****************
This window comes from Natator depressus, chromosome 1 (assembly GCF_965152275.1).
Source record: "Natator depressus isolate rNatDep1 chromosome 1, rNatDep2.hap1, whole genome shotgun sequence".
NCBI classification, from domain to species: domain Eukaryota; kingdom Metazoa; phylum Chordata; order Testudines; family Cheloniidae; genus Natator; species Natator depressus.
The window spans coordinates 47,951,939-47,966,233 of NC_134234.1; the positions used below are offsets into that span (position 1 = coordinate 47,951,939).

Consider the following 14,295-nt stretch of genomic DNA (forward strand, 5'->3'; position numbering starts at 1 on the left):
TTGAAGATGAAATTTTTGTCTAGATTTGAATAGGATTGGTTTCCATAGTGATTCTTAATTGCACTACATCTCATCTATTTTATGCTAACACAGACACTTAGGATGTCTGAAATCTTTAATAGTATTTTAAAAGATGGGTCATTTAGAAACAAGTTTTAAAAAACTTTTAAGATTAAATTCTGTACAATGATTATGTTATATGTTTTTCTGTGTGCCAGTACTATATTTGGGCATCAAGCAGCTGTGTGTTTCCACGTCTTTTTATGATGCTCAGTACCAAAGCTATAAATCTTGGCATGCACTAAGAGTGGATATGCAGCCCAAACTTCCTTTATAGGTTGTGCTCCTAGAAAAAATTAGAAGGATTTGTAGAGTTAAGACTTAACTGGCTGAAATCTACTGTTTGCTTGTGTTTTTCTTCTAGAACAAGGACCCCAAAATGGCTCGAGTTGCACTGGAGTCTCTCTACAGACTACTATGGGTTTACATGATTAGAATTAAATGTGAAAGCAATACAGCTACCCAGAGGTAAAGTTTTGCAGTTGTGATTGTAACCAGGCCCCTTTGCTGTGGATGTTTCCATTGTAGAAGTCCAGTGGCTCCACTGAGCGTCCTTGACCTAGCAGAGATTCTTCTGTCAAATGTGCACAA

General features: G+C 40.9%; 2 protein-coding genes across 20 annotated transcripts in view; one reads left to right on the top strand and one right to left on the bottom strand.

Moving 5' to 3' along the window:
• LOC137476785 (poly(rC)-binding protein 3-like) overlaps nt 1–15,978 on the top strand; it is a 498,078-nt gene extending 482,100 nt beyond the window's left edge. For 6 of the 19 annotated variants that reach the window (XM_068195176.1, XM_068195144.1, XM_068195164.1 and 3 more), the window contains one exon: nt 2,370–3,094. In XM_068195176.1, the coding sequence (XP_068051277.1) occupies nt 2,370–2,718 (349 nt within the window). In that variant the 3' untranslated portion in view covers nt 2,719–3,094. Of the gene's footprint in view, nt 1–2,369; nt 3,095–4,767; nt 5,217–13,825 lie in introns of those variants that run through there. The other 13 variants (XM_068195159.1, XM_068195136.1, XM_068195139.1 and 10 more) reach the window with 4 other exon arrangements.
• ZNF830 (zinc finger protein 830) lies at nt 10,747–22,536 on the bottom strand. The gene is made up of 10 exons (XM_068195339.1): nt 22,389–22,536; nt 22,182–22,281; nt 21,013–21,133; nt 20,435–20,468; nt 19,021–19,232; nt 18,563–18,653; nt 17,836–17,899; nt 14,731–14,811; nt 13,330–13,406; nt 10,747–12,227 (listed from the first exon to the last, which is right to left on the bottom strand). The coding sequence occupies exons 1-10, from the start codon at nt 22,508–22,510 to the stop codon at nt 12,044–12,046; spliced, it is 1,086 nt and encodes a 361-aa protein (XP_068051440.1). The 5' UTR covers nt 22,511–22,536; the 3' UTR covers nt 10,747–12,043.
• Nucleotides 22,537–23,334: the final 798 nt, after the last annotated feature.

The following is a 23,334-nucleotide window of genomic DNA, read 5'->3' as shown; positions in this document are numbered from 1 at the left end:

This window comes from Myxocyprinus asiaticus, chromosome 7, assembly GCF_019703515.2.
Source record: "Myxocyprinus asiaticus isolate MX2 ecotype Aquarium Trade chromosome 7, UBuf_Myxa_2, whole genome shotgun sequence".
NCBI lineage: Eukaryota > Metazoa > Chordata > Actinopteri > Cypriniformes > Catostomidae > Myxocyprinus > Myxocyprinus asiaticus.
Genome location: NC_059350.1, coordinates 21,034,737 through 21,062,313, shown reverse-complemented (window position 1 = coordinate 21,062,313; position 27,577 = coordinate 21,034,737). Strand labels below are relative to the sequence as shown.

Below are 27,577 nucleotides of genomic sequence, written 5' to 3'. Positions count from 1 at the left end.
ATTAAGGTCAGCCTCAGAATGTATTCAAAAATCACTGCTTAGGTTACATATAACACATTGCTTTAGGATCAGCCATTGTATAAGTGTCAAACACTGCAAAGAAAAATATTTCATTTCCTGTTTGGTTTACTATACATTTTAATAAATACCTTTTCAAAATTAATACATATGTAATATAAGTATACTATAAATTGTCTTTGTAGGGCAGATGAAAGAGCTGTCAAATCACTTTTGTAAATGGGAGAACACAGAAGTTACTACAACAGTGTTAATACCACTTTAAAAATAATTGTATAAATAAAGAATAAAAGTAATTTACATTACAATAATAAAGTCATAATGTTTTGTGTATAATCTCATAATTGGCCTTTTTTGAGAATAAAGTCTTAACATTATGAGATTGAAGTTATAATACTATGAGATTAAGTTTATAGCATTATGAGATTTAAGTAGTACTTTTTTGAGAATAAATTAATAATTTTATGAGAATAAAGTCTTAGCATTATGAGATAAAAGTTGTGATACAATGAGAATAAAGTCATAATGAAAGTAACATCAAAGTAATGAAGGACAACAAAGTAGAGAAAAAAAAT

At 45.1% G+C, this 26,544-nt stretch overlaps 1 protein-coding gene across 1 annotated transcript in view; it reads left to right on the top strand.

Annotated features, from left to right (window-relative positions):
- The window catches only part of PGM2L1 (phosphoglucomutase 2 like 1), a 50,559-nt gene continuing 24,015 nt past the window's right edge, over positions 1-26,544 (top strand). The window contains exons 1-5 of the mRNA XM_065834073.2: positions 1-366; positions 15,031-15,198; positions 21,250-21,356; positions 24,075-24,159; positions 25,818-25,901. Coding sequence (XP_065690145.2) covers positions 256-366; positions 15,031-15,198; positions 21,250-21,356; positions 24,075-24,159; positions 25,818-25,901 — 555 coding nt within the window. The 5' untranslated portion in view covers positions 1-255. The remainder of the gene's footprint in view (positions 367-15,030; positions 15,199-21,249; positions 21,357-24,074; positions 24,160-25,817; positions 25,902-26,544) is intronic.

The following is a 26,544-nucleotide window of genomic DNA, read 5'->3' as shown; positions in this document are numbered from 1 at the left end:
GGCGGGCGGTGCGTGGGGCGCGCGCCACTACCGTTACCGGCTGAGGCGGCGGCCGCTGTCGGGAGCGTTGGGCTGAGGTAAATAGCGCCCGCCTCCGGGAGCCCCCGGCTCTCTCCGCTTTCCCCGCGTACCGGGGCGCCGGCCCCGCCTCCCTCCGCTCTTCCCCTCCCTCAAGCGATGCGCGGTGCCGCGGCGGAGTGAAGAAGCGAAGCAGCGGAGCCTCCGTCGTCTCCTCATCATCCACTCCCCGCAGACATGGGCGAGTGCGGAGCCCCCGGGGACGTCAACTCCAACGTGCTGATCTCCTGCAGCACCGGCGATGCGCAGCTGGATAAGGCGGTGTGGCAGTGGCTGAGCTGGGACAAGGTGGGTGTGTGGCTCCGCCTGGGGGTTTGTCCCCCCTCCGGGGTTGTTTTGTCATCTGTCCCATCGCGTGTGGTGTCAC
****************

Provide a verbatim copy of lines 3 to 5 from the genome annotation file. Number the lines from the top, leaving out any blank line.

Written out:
NCBI classification, from domain to species: domain Eukaryota; kingdom Metazoa; phylum Chordata; order Testudines; family Cheloniidae; genus Natator; species Natator depressus.
The window spans coordinates 47,951,939-47,966,233 of NC_134234.1; the positions used below are offsets into that span (position 1 = coordinate 47,951,939).

Consider the following 14,295-nt stretch of genomic DNA (forward strand, 5'->3'; position numbering starts at 1 on the left):